The privilege of beauty

Health & Wellness: Shifting Standards Across the Centuries

Healthy is sexy

It’s a pretty well established standard across time and place that human beauty is underpinned by symmetry, clarity and proportion. However, beyond that, the standards vary wildly from culture to culture. And culture is dependent upon both place and time. For example: The culture of Charlotte in 1819 is very different from Charlotte in 2019. Just as the culture of Charlotte in 2019 is very different from Tokyo in 2019.

Symmetry

This refers to the face and body appearing visually balanced and identical on both sides. Consider Halle Berry. She’s consistently ranked as one of the most beautiful women in the world, and when her face was analyzed by a computer, it found she has one of the most perfectly symmetrical faces on the planet. This isn’t a coincidence. Symmetry is a marker of health and “good genetics.”

Clarity

Whether you know it intellectually or not (you will now), your skin is your largest organ, and it’s an excellent barometer of wellness. You probably look at and consider skin in all sorts of ways without recognizing you’re doing it. But skin is enormously important in how we see people (no, this isn’t going to be one of those articles). If the skin is taught, free of sores and blemishes, and healthy, it implies the insides must be good, too. So then, is beauty only skin deep? Perhaps. But we evolved to see clear skin as another marker of health and “good genetics.”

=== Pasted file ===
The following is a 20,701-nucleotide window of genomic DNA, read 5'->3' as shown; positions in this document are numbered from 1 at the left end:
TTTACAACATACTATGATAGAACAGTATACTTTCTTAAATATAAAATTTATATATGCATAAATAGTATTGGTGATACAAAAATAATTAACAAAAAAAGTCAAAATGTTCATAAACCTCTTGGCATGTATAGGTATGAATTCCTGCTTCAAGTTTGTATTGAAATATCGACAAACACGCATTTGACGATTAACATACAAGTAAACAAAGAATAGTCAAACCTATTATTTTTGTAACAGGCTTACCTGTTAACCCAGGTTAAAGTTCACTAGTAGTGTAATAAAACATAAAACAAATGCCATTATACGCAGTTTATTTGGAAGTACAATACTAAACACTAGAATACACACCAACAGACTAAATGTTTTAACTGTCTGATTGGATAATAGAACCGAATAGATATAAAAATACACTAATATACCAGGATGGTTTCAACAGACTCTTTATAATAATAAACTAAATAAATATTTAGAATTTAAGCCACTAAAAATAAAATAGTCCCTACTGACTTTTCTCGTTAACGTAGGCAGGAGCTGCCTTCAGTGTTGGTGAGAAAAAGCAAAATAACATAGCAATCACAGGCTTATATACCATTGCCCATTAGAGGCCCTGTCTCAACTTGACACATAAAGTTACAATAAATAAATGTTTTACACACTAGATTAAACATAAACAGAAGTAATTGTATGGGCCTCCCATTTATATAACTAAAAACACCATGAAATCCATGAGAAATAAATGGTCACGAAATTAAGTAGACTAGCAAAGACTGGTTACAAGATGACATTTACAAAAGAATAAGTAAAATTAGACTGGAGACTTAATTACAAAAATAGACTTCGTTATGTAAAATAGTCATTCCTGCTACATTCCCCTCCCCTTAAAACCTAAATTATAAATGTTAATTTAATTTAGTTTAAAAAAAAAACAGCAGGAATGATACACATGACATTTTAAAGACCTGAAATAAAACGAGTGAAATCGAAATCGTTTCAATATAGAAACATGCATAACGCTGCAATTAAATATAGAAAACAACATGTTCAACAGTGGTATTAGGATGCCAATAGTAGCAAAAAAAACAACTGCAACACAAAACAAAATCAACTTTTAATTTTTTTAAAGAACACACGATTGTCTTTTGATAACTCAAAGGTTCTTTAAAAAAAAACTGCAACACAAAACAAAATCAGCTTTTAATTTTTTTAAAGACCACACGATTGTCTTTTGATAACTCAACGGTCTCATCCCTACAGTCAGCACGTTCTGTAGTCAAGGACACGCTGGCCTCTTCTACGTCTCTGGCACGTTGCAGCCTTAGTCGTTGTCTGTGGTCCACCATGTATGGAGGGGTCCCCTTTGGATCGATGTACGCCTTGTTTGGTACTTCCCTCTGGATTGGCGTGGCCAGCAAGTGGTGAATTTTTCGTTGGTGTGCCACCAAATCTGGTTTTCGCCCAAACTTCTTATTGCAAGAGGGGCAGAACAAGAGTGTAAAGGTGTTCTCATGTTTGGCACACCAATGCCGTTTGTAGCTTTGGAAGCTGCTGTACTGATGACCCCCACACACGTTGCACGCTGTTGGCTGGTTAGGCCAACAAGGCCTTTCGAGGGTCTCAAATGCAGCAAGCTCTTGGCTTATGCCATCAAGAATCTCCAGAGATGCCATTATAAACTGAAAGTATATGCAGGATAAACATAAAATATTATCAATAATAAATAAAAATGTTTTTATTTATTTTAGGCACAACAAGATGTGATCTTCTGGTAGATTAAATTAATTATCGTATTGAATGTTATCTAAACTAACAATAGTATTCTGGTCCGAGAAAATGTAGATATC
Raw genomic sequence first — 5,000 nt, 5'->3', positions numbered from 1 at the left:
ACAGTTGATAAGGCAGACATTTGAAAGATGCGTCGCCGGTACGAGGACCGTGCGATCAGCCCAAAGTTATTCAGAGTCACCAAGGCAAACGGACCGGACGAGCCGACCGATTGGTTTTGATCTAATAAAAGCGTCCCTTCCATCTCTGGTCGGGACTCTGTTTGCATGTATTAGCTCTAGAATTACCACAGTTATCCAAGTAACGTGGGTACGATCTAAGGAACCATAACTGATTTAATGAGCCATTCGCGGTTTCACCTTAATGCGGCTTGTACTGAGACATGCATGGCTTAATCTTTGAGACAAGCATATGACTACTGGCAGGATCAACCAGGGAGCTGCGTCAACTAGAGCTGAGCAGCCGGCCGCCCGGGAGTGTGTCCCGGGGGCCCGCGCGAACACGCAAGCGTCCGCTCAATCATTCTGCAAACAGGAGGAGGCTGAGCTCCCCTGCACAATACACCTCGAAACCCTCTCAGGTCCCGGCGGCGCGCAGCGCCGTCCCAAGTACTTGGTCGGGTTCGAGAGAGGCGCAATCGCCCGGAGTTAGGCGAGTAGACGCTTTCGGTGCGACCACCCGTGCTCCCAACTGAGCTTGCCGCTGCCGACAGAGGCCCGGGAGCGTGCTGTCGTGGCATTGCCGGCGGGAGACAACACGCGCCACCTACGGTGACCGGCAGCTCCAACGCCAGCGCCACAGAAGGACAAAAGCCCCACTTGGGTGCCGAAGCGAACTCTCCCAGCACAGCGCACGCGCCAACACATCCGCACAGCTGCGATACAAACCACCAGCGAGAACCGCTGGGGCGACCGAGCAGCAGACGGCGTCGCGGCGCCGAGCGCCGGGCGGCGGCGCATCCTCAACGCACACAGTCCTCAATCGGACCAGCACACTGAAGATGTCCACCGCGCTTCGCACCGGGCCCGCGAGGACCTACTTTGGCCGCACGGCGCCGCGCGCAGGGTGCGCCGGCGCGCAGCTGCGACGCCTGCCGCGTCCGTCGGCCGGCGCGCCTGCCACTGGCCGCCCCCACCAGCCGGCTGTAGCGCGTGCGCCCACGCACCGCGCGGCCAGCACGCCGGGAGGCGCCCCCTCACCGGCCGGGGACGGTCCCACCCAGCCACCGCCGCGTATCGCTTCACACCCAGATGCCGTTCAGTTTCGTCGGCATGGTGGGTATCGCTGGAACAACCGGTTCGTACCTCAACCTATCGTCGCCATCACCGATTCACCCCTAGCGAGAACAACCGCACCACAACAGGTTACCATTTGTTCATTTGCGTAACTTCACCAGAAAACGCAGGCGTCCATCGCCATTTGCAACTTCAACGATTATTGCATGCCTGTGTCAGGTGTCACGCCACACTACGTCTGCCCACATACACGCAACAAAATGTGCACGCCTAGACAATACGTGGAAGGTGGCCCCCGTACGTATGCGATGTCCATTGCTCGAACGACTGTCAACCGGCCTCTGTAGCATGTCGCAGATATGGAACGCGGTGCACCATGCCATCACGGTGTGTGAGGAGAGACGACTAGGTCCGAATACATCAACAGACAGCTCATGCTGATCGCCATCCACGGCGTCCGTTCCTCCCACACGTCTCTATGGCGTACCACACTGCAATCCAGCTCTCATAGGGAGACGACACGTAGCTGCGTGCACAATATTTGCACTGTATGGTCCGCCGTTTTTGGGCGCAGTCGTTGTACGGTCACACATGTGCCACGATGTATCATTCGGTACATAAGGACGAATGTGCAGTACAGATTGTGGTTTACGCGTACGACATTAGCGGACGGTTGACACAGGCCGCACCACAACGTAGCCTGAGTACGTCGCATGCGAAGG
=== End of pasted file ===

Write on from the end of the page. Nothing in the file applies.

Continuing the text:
Proportion

Not only the placement of a person’s features, but also their interrelated size ratios are universally important as well. When you look at a person you find beautiful, possibly what you are assessing in your head is how harmonious all their features are. If you find yourself not sexually attracted to someone, give some consideration to whether you thought, “Their [insert feature] it too big/small/wide/narrow/high/low.” Irregular features can be manifestations of a wide variety of potential health problems or physical weaknesses and limitations. If you find yourself making assessments like that, you are using proportion to judge someone’s health and “good genetics.”

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Privilege

Just this morning a client asked me when Rubenesque women were going to come back into fashion. We got a good chuckle out of that, but then something hit me: Most people know that fleshy, voluptuous, and pasty bodies were all the rage for centuries. But now people (or at least fashion magazines) prefer tanned and toned. That is a diametrically opposed aesthetic. What gives?

I don’t have any studies backing this assertion, but hear me out: I feel that beauty (beyond the basic pillars) is a function of privilege. Before the Industrial Era, the world was predominantly an agricultural economy. People had to work with their hands, performing hard labor. So yes, most people also recognize that back then it was a mark of wealth to be well fed and pale, because it meant you didn’t have to do heavy work in the sun.